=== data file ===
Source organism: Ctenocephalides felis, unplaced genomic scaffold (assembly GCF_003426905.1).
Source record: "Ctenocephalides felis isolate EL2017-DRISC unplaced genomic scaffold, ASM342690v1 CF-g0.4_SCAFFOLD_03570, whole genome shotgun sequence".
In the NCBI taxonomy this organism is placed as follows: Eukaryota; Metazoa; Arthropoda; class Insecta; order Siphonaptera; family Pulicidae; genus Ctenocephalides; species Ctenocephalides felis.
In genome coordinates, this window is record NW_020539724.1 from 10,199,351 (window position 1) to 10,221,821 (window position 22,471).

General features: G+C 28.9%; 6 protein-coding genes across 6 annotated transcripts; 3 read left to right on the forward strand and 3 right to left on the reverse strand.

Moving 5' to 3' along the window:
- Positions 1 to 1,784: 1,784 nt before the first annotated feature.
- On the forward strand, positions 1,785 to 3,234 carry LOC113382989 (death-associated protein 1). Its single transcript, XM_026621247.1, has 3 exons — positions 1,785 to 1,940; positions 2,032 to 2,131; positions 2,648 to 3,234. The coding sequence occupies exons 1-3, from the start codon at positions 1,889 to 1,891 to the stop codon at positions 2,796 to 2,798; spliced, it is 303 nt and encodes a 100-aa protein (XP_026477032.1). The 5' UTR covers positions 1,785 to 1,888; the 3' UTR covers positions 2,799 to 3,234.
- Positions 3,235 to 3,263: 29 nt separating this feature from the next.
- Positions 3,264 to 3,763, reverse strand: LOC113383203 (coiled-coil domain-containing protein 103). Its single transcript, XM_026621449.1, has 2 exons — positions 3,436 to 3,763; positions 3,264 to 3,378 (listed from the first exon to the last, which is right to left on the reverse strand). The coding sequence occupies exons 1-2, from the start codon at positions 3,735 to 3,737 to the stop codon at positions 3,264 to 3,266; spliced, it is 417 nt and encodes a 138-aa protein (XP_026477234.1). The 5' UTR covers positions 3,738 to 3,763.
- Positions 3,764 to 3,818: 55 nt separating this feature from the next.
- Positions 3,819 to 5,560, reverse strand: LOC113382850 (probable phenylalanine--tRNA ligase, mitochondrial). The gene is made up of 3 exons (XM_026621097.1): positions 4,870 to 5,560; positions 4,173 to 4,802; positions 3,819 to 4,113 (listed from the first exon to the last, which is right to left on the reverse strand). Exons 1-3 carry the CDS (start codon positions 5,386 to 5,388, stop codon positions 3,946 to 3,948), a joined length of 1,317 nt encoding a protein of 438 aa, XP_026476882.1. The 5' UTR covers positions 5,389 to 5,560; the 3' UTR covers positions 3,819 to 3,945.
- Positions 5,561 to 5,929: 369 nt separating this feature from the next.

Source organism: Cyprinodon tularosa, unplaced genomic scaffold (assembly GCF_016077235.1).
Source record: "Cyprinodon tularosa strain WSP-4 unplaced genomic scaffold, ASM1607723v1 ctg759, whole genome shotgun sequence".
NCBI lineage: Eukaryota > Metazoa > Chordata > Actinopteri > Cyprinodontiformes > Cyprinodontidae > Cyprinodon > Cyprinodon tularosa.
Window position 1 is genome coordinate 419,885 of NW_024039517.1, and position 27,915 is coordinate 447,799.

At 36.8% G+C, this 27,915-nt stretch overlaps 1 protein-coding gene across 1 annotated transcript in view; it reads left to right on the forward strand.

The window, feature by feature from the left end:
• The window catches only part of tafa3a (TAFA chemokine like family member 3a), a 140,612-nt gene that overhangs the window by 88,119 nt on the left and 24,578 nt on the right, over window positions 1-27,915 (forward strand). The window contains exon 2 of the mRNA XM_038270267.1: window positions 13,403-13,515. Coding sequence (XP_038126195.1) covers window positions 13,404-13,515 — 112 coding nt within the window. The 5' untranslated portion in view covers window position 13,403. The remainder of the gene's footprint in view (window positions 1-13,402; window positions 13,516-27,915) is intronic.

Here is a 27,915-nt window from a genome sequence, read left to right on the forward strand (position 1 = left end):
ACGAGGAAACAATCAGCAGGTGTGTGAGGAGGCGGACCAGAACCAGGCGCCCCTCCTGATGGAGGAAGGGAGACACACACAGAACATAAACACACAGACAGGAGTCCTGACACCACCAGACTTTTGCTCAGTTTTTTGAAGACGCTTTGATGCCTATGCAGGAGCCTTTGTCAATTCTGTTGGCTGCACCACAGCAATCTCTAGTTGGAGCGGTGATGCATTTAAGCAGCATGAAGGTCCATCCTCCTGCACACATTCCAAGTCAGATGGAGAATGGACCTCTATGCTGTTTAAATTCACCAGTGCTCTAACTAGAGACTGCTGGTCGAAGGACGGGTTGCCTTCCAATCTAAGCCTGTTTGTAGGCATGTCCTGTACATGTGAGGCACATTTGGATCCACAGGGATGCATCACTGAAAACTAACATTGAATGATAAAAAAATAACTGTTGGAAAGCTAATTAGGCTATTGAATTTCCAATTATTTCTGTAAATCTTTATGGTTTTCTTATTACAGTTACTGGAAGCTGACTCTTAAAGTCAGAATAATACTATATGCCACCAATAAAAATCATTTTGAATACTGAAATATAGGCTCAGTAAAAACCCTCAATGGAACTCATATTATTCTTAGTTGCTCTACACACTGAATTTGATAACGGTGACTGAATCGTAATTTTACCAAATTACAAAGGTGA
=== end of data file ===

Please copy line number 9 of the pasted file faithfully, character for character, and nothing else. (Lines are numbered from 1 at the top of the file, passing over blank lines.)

- Positions 3,235 to 3,263: 29 nt separating this feature from the next.